It is important to make clear that a left critique of the Democrats is not that they move too slowly in the right direction, but that they move in the same wrong direction as their rivals, differing mainly in how they seek to build consensus around it. In some cases they slow the deterioration of public life and in others they accelerate it (as in Clinton’s attacks on poor people and the environment). They are not a Social Democratic reform party.

As we approach the post-election period there are a number of things that the left, particularly the radical left, should consider:

1) No matter who wins the election there will be people on the left who in some way contributed to that outcome. We should resist the temptations of the blame game and consider the conditions we find ourselves under. The different strategies we have pursued going into the elections were based on differing assessments of what we are up against. Time may (or may not) tell us who was right. We should avoid a repeat of the hand-wringing of 2000 when even progressives obsessed over Nader’s small share of the white vote rather than the massive re-introduction of Jim Crow voting manipulations. The initiative by Philadelphia-based Training for Change in creating a post-election “Where do we go from here” strategy workshop is a positive step that might be replicated in other cities.

2) This election will not mark a major change of direction in imperial policy. We do, however, need to assess how the terrain has been changing,. The end of the Cold War has encouraged the corporados to embark on a world wide feeding frenzy that threatens the survival of many people, the destruction of communities and the devastation of the tattered ecology of our planet. Movement activists must take seriously the need to develop strategies aimed at removing these people from global dominance. Piecemeal advances by isolated constituencies are not good enough.

3) Fragmented movements can and will be used against each other. A unified movement requires a common vision. Since the decimation of radical movements under the guise of anti-communism, the Left has been timid about offering an alternative moral stance. To collectively articulate a unifying principle such as “no one gets seconds until everyone has had firsts” could revolutionize the public discourse. That people are hungry for a moral alternative to shallow consumerism is a lesson that we can well learn from the evangelical Right.

4) There is by all appearances more organizing happening now than was the case 35 years ago at the height of the mass movements of the 1960s. Much of it is smarter. An asset present then that is missing now is that then our work was considered part of one movement whereas now we work in many “movements” (often mediated by “non-profit corporations”). We need to be a movement again, able and willing to make each others struggles our own.

5) The electoral cycles will continue to witness the erosion of democratic public space unless we can build a strong, independent movement in the streets, shop floors, schools, places of worship, prisons, and other places where people congregate. This movement must develop the capacity to materially disrupt the military, economic, and cultural operations of the system or it will be irrelevant.

6) Over the past thirty five years counterinsurgency has morphed into social control. The overseers of public order were badly frightened by their loss of control of the cultural and political landscape of that time. Massive state resources are devoted to keep poor people of color in a constant revolving door between the streets and the prisons. Drug, immigration, and quality of life laws are today’s Black Codes, geared to prevent an oppositional leadership from gaining a foothold and a following. Building a viable opposition requires protecting and supporting the most targeted segments of the population so that they can get the oxygen needed to take their struggle.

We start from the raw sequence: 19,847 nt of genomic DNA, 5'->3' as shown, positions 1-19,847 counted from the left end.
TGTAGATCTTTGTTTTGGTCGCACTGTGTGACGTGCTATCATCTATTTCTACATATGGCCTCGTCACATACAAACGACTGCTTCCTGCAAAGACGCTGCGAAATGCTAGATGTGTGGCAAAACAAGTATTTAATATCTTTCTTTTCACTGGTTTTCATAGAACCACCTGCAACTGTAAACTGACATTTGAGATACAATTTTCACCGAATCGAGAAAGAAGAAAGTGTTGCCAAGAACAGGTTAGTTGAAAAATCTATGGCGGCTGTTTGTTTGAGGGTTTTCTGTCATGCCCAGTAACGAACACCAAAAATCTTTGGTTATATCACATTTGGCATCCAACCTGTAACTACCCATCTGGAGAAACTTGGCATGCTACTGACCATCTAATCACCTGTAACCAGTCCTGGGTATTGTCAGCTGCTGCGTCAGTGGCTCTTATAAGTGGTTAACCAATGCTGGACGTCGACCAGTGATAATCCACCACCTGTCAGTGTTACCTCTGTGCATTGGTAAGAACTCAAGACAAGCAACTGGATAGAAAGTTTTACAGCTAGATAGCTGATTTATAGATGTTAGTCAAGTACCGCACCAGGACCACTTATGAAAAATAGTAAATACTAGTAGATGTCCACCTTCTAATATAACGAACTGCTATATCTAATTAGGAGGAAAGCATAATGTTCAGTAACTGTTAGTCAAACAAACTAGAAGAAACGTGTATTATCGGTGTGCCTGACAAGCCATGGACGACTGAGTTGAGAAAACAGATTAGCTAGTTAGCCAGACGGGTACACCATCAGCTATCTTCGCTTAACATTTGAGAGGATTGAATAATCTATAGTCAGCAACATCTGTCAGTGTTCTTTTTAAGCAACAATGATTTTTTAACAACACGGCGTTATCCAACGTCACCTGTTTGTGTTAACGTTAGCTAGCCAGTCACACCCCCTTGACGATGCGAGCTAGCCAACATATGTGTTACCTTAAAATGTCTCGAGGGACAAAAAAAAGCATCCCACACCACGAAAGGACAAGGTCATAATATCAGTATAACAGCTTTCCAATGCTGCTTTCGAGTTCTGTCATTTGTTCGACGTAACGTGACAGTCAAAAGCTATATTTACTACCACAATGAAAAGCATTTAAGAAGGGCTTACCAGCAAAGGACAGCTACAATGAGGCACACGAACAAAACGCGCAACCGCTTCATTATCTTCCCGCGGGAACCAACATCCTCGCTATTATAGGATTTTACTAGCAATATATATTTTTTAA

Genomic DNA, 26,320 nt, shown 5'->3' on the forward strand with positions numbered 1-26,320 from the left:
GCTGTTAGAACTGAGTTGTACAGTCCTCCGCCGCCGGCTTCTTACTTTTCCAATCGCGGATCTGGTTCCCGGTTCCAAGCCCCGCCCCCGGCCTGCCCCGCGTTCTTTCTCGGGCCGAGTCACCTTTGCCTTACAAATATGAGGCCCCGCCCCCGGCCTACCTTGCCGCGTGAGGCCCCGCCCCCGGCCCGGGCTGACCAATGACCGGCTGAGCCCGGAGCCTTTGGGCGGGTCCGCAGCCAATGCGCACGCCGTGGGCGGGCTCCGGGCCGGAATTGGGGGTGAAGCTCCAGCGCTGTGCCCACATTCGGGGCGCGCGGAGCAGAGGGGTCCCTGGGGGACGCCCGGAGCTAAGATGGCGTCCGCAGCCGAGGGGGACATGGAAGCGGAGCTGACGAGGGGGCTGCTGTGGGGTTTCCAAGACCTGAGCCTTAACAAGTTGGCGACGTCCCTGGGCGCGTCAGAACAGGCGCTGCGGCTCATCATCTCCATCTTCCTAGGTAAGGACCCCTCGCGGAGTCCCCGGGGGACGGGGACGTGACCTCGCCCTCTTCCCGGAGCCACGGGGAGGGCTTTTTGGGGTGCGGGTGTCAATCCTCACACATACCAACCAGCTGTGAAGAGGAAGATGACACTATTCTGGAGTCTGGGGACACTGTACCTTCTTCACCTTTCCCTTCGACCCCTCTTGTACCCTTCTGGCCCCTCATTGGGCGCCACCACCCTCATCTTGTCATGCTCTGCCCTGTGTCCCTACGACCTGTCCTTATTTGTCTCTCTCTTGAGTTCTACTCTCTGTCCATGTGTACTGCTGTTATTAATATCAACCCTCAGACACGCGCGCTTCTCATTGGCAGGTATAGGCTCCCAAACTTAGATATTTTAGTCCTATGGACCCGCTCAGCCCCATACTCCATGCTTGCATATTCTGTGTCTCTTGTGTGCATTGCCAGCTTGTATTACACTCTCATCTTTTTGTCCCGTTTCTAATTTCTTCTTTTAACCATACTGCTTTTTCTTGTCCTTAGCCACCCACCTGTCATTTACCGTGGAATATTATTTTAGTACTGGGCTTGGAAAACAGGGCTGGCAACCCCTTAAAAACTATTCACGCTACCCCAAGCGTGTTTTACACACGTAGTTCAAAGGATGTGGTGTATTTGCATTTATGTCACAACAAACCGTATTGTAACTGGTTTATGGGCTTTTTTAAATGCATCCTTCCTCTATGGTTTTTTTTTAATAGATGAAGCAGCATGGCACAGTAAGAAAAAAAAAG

7) Paradoxically, elections become less significant the more we invest in them. If we build a powerful movement outside of the electoral arena, then we have weight that can be felt directly or indirectly at election time. If we spend our time working within the parameters of the voting system then when the elections come we will have little leverage (and what we have can be guided into harmless channels). It is interesting to note that when we have had powerful mass movements the elites have been desperate to bring us into the electoral system.

The growing convergence of the Republicans and Democrats is a symptom of the weakness of the Left. The Liberal establishment is a creature of fear and reassurance: today they pose as a less threatening alternative to the Right Wing juggernaut. Thirty years ago they were the less threatening alternative to the radical upsurge. If the people’s movements retake the initiative, I’m sure they will find a way to retool themselves again.

The building of mass movements (or perhaps more accurately, setting the stage for them) takes place according to rhythms that have little to do with electoral cycles. Power resides in the streets or in the suites, not in the halls of government. Whoever we put into public office must respond to the gravitational pull of one or the other. If we are not strong enough on the outside then they are easily lost to us or ineffectual.

Elections, like negotiations, are an indicator of the existing balance of power. If we can keep them in perspective and organize around the issues that impact our people with the vision that a better world is indeed possible (and certainly more viable than the current one) then we can nurture movements strong enough that, come elections, we will have shaped the options and our choices will mean something.

In the meantime it is only if we take to heart the notion that power resides in the streets, workplaces, and communities and not in the polling booth will we be able to build a movement strong enough that, in the end, our votes will mean something.

Ricardo Levins Morales is a political artist and activist based at the Northland Poster Collective. ricardo@northlandposter.com This article may be circulated freely if used in its entirety.